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Background

Full nodes allow to get an complete view on the state of the Tangle (after a snapshot) in order to verify transactions, and to append new transactions to the Tangle.

Therefore, full nodes have two major tasks:

  1. Receiving and propagating transactions to neighbours
  2. Filtering out incoming transactions that are invalid because they didn't provide enough Proof-of-Work (by checking the nonces of the transactions)

The first task is network-intensive, the second task is rather CPU-intensive.

Assumptions for estimating the network traffic

For calculating the network traffic accruing for a full node I assumed:

  • 1650 bytes for a single transaction
  • 1000 global Tangle transactions per second
  • 5 active neighbors for the full node under investigation
  • Each transaction will be either (a) received from, or (b) send to each neighbor
    (which is the optimized version of pure flooding)

Estimation of the accruing network traffic

Based on these assumptions, the (aggregated ingoing and outgoing) network traffic of a full node can be estimated as follows:

  • 663.85 GB per day (= 1650*1000*(60*60*24)*5 bytes)
  • = 27.66 GB per hour
  • = 472.07 MB per min
  • = 7.87 MB per sec
  • = 62.94 Mbit per sec

Questions

  • Is this a valid estimate for n=1000 transactions per second, are the assumptions legit, or am I getting something wrong?
  • Are there any sources available to read more on the scalability, any simulation results?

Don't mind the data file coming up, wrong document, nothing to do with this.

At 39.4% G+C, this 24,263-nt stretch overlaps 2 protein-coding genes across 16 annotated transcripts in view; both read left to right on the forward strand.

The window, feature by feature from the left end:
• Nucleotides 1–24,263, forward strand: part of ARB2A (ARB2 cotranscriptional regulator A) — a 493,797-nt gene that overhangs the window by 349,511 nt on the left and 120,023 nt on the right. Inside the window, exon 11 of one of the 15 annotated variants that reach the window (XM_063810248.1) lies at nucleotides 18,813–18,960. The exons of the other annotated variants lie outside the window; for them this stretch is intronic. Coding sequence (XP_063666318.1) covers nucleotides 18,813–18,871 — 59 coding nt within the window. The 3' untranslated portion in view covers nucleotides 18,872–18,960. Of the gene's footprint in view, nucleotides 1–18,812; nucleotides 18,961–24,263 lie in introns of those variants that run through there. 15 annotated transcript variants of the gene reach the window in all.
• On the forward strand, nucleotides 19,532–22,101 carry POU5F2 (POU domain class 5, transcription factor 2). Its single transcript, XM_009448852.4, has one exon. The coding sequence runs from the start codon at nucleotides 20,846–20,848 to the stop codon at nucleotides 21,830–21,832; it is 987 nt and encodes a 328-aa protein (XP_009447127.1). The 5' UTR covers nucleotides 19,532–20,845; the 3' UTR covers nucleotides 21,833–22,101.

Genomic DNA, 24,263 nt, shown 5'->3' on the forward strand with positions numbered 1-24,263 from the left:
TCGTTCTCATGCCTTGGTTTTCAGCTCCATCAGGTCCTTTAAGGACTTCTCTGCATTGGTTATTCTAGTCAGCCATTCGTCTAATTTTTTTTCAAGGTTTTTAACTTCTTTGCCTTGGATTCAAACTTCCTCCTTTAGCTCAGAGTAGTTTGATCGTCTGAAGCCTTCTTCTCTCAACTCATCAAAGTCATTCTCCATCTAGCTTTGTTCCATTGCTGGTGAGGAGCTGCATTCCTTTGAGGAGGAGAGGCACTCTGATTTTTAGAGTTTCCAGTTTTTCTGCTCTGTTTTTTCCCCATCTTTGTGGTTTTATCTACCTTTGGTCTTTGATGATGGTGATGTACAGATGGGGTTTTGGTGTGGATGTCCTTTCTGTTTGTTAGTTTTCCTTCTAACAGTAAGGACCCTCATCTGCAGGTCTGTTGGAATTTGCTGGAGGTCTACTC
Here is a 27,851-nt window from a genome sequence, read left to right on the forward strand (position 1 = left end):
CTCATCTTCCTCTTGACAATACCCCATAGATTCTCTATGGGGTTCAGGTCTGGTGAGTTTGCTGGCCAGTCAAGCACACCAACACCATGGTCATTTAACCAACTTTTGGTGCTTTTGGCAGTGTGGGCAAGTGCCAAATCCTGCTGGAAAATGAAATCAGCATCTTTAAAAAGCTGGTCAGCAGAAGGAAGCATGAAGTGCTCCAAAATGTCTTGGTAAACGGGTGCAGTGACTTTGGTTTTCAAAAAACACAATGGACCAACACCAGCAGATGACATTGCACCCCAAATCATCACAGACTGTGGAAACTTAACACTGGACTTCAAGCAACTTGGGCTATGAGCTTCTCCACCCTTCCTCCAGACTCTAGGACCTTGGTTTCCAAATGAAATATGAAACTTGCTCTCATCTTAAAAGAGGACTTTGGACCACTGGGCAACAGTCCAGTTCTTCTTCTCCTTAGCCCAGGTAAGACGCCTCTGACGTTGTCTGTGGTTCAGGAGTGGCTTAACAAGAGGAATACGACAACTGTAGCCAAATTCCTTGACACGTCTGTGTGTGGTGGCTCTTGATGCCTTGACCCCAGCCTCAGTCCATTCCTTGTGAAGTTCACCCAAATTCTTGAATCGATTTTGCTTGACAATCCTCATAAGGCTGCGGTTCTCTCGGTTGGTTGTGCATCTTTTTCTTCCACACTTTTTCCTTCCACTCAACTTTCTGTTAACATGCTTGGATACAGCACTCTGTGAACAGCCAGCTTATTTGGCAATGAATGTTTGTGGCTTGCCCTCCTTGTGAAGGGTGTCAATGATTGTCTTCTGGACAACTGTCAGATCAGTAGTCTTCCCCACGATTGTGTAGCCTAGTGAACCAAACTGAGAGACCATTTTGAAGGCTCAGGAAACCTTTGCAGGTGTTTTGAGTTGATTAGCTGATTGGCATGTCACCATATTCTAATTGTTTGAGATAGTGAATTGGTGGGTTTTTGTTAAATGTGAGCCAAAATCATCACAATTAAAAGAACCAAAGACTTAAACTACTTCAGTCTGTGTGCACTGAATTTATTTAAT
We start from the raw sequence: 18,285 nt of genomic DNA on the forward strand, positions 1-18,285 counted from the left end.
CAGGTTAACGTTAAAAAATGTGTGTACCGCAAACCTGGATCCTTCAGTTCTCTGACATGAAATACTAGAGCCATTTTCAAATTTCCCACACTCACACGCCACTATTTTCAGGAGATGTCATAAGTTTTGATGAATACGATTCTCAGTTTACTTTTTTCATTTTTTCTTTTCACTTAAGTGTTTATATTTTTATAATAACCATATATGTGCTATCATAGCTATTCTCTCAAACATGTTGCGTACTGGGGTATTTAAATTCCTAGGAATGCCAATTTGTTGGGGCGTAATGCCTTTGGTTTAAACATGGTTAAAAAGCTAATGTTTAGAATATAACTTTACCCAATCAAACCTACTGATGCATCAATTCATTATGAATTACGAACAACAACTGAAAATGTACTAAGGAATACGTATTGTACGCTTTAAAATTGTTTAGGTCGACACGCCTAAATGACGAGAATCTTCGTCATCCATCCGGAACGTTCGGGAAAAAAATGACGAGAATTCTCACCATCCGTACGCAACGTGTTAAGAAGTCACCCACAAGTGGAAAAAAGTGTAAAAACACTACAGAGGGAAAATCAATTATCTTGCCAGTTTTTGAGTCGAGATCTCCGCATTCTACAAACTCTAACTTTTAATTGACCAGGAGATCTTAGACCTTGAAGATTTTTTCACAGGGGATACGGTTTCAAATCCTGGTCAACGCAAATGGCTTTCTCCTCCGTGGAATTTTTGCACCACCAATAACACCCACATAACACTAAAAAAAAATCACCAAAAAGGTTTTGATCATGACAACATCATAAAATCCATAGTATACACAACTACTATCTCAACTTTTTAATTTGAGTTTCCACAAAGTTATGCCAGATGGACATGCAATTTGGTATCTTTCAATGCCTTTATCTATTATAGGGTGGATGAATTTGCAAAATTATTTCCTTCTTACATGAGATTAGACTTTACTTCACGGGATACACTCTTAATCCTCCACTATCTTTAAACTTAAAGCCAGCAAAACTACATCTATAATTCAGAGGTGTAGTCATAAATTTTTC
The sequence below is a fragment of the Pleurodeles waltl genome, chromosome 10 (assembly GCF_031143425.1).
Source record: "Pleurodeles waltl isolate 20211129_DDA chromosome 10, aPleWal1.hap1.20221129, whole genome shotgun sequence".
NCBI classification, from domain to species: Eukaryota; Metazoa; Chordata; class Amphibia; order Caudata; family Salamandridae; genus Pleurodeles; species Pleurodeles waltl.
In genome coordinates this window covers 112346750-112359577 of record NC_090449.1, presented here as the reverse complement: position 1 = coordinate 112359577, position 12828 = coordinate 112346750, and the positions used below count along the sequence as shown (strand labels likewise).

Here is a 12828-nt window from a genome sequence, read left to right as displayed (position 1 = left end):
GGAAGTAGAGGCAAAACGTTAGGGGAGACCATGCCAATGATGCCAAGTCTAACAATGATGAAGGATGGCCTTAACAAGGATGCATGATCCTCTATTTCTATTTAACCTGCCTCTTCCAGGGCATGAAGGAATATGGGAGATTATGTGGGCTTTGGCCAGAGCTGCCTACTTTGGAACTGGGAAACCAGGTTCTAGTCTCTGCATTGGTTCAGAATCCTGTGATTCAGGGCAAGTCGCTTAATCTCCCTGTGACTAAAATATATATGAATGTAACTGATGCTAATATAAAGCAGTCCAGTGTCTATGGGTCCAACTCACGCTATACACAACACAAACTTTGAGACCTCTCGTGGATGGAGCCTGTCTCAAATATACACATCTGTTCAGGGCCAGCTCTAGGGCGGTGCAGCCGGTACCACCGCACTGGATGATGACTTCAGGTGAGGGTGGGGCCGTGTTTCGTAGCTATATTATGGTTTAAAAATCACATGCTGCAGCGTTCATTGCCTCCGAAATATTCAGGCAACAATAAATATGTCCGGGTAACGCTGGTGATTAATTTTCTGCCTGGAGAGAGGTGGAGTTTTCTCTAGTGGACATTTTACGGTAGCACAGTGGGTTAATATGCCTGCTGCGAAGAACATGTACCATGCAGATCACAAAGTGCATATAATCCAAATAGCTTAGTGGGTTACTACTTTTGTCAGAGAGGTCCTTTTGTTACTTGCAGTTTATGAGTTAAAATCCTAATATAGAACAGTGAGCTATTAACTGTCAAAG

• Seems legit, but I'm not sure about the transaction size, won't compression make those smaller? In any case, those numbers are manageable by current hardware on decent connections; remote locations could be in trouble. – w00t Dec 13 '17 at 13:32
  • Did you take into account that some transactions can contain up to 3.5K of payload? See this answer for details iota.stackexchange.com/a/171/607 – lex82 Dec 15 '17 at 13:53
  • 1
    You may want to have a look here. This site features and visualizes a lot of interesting data and load statistics. iota.lukaseder.de/load.html – Astro_Paul Dec 15 '17 at 16:43
  • I am still learning so hoping to be corrected or confirmed by someone more learned, but to your first question - if the global TPS=1000 AFAIK you and your neighbors would only be seeing a fraction of that. If you and your neighbors are globally dispersed, the transaction set seen by each should be different. There is a high chance of overlap if all are geographically close. The question then becomes what TPS figure to use. I believe one of the return values from the getNeighbors API - most probably numberOfAllTransactions. This value is cumulative so use the difference between API calls. – 80chew Dec 16 '17 at 23:05
  • @lanu-moe I have similar question to yours, but about estimation of max possible tx/second at the moment. Check this out iota.stackexchange.com/questions/1049/… – alexpods Jan 3 '18 at 22:14
4

My current network traffic (24h) with 3 neighbors: IN: 860MB OUT: 700MB

  • Thanks! In my question above I assumed 1000 transactions/sec and 5 neighbors. Currently we are experiencing 1 to 2 transactions per second. So scaling down the estimate to 1.5 transactions/sec and 3 neighbors, the calculated 663.85 GB per day (aggregated in and out traffic) result in 663.85 * 1024 * (1.5/1000) * (3/5) = 611.80 MB. This is about 40% of the measured 1560 MB. Given the uncertainty regarding the transactions, the calculation seems to roughly fit. But as the overhead of TCP/UPD is pretty low, I'm still wondering about further crucial factors? – Lanu Moe Jan 4 '18 at 14:25

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